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Claims and Constraints: The Category of Religion in the SCC Ktunaxa Nation Decision

by Stacie Swain

NB: This post adapts and expands comments that I made during a panel discussion hosted by the University of Victoria’s Faculty of Law.[i]

On 2 November 2017, the Supreme Court of Canada (SCC) released their decision in the legal appeal, Ktunaxa Nation v. British Columbia (Forests, Lands and Natural Resource Operations). In this post, I suggest that the court defined the category of “religion” to deny the Ktunaxa Nation’s attempt to (re)claim contested and unceded territory by way of religious freedom. In my reading, the court did so to preserve Canadian sovereignty and jurisdiction over territory, which the Ktunaxa’s claim called into question.

In the appeal, the Ktunaxa Nation Council and Kathryn Teneese on behalf of the Ktunaxa Nation object to the building of permanent buildings and overnight accommodation for a ski resort on Qat’muk, a mountain considered sacred. The Ktunaxa claimed firstly, that the building of the ski resort infringes upon the Ktunaxa’s constitutional right to freedom of religion under section 2(a) of the Canadian Charter of Rights and Freedoms; and secondly, that a government minister’s decision to allow the resort to be built breached the Crown’s duty of consultation and accommodation.

Before making the claim, the Ktunaxa expressed some concern about translation and the (mis)comprehension of their relationship to the mountain and land. The 2009 Qat’muk Declaration, for example, “Recognizes that the Ktunaxa language does not translate well into other languages and consequently our spiritual relationship with Qat’muk may not be fully understood by others.” And as Ktunaxa Nasu?kin (chief councilor) and storyteller Joe Pierre stated in an interview in August 2017, this was a concern that he had from the beginning of this particular appeal (the conflict stretches back thirty years):

When I was asked to talk to one of the lawyers when we were first approaching the court cases as a Nation, one of the very first things that I said to that lawyer was, “I think the things that I have to tell you are just not going to be heard, or listened to in the courts. I just don’t believe that our court system can even fathom or understand the information I am about to give to you.”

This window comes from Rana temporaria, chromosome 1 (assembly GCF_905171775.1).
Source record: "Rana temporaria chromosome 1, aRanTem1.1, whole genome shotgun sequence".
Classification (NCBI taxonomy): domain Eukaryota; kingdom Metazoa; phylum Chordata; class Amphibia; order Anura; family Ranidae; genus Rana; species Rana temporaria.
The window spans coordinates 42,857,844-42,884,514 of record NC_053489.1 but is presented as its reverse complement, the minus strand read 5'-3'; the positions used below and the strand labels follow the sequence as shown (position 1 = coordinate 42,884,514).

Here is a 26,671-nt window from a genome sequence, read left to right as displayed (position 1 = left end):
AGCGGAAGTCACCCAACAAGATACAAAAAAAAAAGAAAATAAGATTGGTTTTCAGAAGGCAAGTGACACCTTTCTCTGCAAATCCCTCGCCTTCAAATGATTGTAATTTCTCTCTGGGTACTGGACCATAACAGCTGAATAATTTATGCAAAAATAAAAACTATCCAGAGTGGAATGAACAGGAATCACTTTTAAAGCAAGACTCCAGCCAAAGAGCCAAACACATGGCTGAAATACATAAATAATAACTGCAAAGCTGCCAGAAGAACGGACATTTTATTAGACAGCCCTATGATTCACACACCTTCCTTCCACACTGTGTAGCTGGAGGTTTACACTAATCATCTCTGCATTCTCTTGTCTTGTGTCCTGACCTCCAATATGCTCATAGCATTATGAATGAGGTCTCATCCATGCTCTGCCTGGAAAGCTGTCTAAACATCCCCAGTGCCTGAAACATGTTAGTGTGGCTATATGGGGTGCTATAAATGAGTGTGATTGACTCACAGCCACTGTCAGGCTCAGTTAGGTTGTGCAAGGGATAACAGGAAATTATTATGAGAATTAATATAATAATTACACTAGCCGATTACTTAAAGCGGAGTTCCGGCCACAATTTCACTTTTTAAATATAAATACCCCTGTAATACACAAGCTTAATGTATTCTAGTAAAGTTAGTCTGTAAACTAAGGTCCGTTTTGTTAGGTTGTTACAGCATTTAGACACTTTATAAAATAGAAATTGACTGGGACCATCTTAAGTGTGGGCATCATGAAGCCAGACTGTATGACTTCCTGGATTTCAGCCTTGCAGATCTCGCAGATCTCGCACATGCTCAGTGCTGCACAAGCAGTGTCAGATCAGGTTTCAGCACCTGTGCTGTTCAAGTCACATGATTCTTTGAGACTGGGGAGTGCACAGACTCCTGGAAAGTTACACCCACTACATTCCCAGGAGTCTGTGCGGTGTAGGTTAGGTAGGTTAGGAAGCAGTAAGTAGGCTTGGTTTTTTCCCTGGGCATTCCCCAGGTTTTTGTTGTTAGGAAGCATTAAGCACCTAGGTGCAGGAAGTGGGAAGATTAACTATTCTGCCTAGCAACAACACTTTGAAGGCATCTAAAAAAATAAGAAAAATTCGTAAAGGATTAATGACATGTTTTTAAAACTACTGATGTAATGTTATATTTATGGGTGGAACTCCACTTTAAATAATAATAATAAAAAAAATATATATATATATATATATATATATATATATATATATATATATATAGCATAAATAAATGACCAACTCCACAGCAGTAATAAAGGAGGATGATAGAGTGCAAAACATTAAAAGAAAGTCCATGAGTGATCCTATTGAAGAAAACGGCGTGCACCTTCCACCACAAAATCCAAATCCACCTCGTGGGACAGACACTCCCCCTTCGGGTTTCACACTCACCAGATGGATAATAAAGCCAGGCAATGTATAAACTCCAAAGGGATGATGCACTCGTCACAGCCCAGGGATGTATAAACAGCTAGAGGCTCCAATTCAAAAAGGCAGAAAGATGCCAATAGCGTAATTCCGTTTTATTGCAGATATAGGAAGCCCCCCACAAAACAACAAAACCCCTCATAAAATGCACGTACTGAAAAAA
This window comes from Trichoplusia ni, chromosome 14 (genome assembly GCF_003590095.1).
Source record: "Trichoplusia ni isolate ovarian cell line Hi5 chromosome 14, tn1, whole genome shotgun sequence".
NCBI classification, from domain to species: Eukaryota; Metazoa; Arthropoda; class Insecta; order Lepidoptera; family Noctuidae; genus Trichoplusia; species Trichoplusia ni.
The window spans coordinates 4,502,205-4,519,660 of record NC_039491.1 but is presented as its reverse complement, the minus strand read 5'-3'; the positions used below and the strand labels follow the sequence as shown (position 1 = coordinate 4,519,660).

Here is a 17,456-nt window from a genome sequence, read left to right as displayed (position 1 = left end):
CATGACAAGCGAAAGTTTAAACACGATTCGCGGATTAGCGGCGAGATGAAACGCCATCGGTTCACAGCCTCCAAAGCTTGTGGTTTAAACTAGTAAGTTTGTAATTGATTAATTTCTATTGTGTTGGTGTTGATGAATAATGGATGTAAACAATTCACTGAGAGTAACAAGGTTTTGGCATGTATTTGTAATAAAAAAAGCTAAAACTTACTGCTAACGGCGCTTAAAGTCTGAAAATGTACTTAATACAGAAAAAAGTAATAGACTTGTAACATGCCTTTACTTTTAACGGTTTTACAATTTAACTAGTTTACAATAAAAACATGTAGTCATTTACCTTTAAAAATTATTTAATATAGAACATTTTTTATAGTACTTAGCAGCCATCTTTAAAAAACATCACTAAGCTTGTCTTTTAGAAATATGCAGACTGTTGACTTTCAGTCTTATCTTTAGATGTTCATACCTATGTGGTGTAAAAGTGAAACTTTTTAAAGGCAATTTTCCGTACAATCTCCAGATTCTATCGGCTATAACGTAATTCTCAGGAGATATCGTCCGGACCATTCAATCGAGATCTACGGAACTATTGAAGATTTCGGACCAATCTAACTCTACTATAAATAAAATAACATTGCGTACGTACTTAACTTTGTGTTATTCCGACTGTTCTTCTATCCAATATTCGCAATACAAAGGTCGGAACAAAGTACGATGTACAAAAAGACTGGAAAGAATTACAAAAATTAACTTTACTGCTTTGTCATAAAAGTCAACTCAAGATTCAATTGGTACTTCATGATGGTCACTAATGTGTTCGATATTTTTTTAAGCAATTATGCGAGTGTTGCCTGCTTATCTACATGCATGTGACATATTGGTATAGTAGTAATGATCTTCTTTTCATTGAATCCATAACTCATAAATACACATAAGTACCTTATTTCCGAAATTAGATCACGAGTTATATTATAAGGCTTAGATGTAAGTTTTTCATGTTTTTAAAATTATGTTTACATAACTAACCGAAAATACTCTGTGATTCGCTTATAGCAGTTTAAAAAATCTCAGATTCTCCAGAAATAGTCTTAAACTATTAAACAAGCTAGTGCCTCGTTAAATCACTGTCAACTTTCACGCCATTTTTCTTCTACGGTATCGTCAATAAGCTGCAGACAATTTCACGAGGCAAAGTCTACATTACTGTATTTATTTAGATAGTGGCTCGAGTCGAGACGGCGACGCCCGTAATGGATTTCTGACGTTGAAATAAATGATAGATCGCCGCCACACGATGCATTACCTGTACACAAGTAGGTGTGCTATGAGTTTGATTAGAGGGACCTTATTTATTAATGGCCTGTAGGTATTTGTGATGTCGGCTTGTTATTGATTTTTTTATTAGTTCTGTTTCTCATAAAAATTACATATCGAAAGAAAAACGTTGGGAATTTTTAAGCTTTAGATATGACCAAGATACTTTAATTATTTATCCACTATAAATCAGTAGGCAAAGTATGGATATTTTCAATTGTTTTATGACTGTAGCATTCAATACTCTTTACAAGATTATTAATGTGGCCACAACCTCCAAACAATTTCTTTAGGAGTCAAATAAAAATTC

This failure to hear, listen, fathom or understand, unfortunately for the Ktunaxa Nation, appears to have been borne out by the court’s decision. This failure, however, might also be interpreted as a refusal, particularly when it comes to actually listening rather than fathoming or understanding.

Nicholas Shrubsole, whom I had the pleasure of meeting at last year’s CSSR/SCÉR, wrote a fine piece in which he argues that the SCC decision – both the majority and dissenting opinions – evidence, “the impossibility of Indigenous religious freedom.” This impossibility is based on the the court’s failure to understand the nature of Indigenous religion. Shrubsole argues that the court prioritized the notion of “belief” according to a Christian-centric concept of “religion;” this privileging disadvantages Indigenous claims to religious freedom, and could potentially force them to conform to culturally-specific, Euro-Canadian concepts of religion. As Shrubsole puts it,

Privileging and focusing on belief is… a culturally locatable act because the way in which religion is popularly understood (even by the courts) is identifiably, if only residually, Christian in nature. Legally protecting belief, rather than religion, does not adequately address the depth and complexity of religious experience.

Because the majority decision relies upon a definition of religion based upon “beliefs,” the court is able to separate what the Ktunaxa believe from what the court calls the “object of worship,” which is Grizzly Bear Spirit and Qat’muk itself. The majority decision seems to evidence the failure of the court to comprehend or fathom the fundamental interconnections between belief, practice, and place for members of the Ktunaxa Nation.

The dissenting opinion, in contrast, contends that the court must address the unique nature of Indigenous religions, in which “the divine” flows from the land itself rather than what is built upon it, such as a church or mosque. As a result, the dissenting opinion does conclude that the building of the ski resort is a substantial infringement of the Ktunaxa’s religious freedom. Regardless, both decisions declare that the minister’s decision to allow the building of the ski resort was justified, given the Crown’s duty to protect “public interest” – a point that I’ll return to below.